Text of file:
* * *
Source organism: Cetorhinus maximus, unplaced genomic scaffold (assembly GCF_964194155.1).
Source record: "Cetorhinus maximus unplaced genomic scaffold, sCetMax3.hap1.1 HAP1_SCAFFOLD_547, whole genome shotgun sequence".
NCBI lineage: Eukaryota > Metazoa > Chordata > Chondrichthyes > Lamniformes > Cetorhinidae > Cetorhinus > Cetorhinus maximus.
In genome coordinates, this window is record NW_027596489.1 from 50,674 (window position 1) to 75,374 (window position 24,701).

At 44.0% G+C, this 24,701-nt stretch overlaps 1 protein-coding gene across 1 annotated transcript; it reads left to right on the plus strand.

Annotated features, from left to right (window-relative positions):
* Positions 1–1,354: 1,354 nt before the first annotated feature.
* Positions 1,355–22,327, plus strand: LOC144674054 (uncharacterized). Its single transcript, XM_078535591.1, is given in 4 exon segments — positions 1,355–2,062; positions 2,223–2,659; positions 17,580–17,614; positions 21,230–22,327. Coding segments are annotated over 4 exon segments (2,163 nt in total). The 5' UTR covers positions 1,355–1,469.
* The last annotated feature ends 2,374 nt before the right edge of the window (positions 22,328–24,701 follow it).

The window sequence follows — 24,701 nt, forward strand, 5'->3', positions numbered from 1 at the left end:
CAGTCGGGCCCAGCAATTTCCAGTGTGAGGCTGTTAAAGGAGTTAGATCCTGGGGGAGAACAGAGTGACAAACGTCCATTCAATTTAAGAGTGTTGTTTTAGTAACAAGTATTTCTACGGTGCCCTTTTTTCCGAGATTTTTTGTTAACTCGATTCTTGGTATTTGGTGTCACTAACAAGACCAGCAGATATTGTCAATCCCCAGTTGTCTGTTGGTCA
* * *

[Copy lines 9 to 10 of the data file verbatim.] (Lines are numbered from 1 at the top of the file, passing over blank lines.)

* The last annotated feature ends 2,374 nt before the right edge of the window (positions 22,328–24,701 follow it).

The window sequence follows — 24,701 nt, forward strand, 5'->3', positions numbered from 1 at the left end: